Film sheds light on mother of Nikkei sculptor Noguchi


Isamu Noguchi file photo

TOKYO — A film about the younger days of Japanese American sculptor Isamu Noguchi through the eyes of his mother has hit theaters across Japan.

The film “Leonie,” directed by Japanese filmmaker Hisako Matsui, depicts the story of Noguchi and his American mother Leonie Gilmour, a journalist who fell in love with a Japanese poet but went through a heartbreaking separation in the early 20th century.

Matsui was inspired by Noguchi’s biography written by Masayo Duus. Matsui describes Gilmour as an educated, open-minded and courageous woman full of curiosity about the world in and outside the United States.

Gilmour met Japanese poet Yonejiro Noguchi in New York and started to help publish his poems in English. Through the artistic process, it did not take long before the two started up an international romance, rare at the time.

But when Gilmour told Yonejiro she was expecting their baby, he did not accept it and returned home by himself. Gilmour raised young Isamu in California with her mother but a few years later she decided to reunite Isamu with his father in Japan.

To her huge disappointment, however, she found that Yonejiro was already married to a Japanese woman in Tokyo and also had a mistress. Gilmour left Yonejiro and started teaching English to intellectuals and military officers to make ends meet.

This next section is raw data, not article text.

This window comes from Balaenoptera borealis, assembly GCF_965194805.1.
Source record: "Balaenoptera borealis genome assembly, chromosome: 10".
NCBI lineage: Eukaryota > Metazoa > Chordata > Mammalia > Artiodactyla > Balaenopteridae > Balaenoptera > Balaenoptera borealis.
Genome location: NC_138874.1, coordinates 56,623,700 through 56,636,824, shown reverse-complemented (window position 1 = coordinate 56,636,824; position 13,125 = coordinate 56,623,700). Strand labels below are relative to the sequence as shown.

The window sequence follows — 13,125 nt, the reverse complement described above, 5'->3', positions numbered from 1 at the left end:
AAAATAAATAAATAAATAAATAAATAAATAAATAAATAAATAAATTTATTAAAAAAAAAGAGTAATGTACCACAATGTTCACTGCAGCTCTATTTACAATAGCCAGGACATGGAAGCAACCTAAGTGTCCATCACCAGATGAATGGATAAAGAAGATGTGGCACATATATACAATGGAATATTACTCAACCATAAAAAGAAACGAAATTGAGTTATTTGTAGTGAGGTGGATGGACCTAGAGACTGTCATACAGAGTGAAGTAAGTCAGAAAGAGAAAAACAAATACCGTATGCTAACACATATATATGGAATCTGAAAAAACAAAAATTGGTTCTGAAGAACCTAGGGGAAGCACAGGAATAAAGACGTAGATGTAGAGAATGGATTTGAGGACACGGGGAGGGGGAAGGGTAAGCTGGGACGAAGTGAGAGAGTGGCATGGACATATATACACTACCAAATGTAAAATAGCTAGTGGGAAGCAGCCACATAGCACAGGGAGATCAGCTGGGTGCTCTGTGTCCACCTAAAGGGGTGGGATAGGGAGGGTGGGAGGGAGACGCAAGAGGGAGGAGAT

The mother and son moved to Chigasaki, a coastal town south of Tokyo, where Isamu already started to show his artistic talent when he designed his first work — their house.

While in Japan, she had a second baby with her Japanese student of English, whose identity is not disclosed in the film. Again, she raises her as a single mother.

“There are no boundaries for artists. There are no borders,” Gilmour kept encouraging her son, who felt torn between both sides of the Pacific.

“The art is your weapon and your voice,” Gilmour also said, in words critics say show her eternal love for Yonejiro as it was art that brought them together and can be a message to their son, Isamu.

But as World War I continued, Gilmour made up her mind to let Isamu return to the United States in 1918 to help him escape Japan’s military draft. Isamu first took up medicine at Columbia University, but later he finally decided to live as a sculptor.

After World War II he became a prolific artist who left works ranging from furniture, theatrical stage sets, stone carvings and monuments and parks in many parts of the world, a move critics say reflected his struggles to search for a resting place before he died in 1988.

In Japan, his most noted works include a monument in Hiroshima, depicting a bridge, for the victims of the U.S. atomic bombing. A huge fountain in Moerenuma Park in Sapporo is another masterpiece of his.

British-born actress Emily Mortimer who appeared in films including “Shutter Island” and “Match Point” plays Gilmour while Japanese Kabuki actor Nakamura Shido plays Yonejiro.

The theme music was composed by Polish-born Oscar winner Jan Kaczmarek while attire designer Kazuko Kurosawa, the eldest daughter of Japanese film giant Akira Kurosawa, also contributed to the film by arranging kimono costumes.

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